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Clin Genet. 2007 Oct;72(4):345-50.

Non-random maternal X-chromosome inactivation associated with PHACES.

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  • 1Unit on Pediatric Genetics, Laboratory of Clinical Genomics, National Institute of Child Health and Human Development, National Institutes of Health, 10 Center Drive, Bethesda, MD 20892, USA.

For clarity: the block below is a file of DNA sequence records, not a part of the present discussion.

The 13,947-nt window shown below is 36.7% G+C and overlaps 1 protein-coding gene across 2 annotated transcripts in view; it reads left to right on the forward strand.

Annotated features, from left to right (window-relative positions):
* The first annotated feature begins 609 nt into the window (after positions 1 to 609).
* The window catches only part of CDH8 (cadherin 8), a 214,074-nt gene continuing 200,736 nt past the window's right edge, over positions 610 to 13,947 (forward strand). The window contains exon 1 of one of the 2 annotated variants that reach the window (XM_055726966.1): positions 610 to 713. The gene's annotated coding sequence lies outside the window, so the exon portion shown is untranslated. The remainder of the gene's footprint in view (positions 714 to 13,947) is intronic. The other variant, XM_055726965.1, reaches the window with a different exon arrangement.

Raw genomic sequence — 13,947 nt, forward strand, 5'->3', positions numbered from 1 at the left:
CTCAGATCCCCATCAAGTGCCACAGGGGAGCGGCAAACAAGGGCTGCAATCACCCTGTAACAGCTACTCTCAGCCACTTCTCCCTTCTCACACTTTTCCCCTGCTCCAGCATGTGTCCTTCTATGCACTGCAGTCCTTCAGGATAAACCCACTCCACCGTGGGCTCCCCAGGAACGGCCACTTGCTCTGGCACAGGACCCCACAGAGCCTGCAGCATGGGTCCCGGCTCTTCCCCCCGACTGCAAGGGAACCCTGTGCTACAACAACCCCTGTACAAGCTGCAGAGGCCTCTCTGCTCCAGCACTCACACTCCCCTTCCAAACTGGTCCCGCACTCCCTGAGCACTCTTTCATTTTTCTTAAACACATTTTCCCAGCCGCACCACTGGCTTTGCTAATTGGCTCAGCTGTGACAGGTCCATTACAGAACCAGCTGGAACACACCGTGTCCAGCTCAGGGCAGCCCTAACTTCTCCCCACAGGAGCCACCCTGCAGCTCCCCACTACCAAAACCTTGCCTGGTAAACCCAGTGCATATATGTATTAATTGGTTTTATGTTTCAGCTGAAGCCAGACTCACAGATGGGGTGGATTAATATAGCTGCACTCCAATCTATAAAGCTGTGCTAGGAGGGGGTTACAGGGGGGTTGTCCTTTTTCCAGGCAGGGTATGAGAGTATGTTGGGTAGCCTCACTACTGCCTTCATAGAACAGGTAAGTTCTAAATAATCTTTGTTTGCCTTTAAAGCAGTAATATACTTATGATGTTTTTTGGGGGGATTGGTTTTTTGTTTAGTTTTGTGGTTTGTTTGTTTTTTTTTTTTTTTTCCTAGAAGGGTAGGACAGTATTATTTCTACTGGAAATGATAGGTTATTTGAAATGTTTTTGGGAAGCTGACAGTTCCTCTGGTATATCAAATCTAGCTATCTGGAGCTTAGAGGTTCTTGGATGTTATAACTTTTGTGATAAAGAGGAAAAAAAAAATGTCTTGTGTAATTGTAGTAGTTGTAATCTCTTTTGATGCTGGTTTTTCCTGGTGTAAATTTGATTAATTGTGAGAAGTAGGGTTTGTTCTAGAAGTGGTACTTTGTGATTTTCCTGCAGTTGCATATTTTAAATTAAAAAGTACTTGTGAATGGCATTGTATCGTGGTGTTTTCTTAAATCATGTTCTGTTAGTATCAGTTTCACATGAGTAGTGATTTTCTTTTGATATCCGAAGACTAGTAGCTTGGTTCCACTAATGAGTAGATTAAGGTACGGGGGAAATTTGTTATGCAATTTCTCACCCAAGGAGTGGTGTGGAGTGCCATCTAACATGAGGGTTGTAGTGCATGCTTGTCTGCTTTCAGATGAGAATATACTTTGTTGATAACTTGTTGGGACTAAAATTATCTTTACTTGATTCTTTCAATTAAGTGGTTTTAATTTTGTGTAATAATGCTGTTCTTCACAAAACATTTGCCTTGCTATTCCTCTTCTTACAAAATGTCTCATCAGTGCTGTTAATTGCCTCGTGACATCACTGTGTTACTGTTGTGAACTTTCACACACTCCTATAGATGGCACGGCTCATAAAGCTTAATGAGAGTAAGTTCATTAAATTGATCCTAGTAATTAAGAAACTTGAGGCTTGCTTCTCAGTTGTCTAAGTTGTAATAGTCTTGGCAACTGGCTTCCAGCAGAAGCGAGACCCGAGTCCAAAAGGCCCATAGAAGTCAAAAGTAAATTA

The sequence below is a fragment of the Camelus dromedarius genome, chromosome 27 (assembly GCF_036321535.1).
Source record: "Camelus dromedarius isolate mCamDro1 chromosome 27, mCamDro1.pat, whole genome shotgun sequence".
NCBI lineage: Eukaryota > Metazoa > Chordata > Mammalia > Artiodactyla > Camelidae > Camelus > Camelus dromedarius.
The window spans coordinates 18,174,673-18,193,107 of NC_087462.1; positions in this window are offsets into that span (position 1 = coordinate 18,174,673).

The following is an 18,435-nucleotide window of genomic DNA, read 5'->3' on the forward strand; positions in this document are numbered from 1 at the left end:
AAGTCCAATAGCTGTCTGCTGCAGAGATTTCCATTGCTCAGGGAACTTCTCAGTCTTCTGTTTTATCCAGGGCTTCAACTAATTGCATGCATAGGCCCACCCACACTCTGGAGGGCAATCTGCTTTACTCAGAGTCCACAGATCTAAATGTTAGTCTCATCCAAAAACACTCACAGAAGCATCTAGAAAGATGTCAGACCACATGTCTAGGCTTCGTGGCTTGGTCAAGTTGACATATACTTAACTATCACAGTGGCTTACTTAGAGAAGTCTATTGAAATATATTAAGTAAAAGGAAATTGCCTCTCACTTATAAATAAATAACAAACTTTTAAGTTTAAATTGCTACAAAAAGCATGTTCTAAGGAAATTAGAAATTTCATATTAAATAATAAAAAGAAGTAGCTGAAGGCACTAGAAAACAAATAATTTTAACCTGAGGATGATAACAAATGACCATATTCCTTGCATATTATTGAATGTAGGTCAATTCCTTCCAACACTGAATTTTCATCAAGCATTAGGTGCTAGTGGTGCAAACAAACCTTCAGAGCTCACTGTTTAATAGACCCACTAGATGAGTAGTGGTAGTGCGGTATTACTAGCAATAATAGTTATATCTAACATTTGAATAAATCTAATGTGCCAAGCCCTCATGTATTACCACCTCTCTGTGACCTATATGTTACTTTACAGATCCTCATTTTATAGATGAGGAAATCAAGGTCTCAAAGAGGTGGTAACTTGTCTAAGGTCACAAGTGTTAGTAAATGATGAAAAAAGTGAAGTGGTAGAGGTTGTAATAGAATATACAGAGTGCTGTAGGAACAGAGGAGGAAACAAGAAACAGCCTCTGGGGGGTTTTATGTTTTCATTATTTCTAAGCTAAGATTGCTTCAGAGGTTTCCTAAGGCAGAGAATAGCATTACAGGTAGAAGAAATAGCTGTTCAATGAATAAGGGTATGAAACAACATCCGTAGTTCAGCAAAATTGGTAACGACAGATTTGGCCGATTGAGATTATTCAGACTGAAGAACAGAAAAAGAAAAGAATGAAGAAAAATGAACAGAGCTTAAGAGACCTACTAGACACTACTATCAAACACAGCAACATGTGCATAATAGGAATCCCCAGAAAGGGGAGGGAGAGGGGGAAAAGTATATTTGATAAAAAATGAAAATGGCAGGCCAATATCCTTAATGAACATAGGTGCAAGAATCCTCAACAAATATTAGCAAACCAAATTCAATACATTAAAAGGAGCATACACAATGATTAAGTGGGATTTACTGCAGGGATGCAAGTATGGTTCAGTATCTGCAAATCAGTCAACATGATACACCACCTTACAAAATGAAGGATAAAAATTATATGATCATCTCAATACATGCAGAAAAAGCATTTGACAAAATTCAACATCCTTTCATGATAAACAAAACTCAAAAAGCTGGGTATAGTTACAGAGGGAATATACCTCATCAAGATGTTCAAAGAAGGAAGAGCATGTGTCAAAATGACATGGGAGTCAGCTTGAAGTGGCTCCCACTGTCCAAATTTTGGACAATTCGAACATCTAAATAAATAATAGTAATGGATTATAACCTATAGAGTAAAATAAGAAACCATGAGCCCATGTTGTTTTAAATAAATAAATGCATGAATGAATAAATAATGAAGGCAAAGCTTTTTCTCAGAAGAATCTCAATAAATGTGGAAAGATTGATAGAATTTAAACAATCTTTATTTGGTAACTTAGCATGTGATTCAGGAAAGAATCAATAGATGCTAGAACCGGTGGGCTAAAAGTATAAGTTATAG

The acronym PHACES is used to describe the association of posterior fossa malformations, hemangiomas, arterial anomalies (cardiovascular or cerebrovascular), coarctation of the aorta and cardiac defects, eye abnormalities, and sternal or ventral defects. We report a female patient with an uncommon variant of this neurocutaneous disorder who manifested a sternal cleft; supraumbilical raphe; hemangiomas of the face, chest, and extremities; micrognathia and cerebrovascular anomalies. A literature review of PHACES patients with both sternal cleft and supraumbilical raphe showed a marked female predilection. Taken together with cases of sternal cleft, supraumbilical raphe and facial hemangiomas tabulated by Gorlin et al. (1994), 91% (40/44) of patients are female. One affected male died shortly after birth. We hypothesized that the gender bias in PHACES results from mutation in an X-linked dominant gene often lethal in males, and performed X-inactivation analysis of the polymorphic androgen receptor locus in this family. We documented consistently skewed X-inactivation (80%/20% in two independent analyses) in the unaffected mother and consistently random X-inactivation (47:53 and 61:39 in independent analyses) in the proband. These findings are consistent with favorably skewed X-inactivation producing a normal maternal phenotype, a phenomenon documented in X-linked dominant Rett syndrome.

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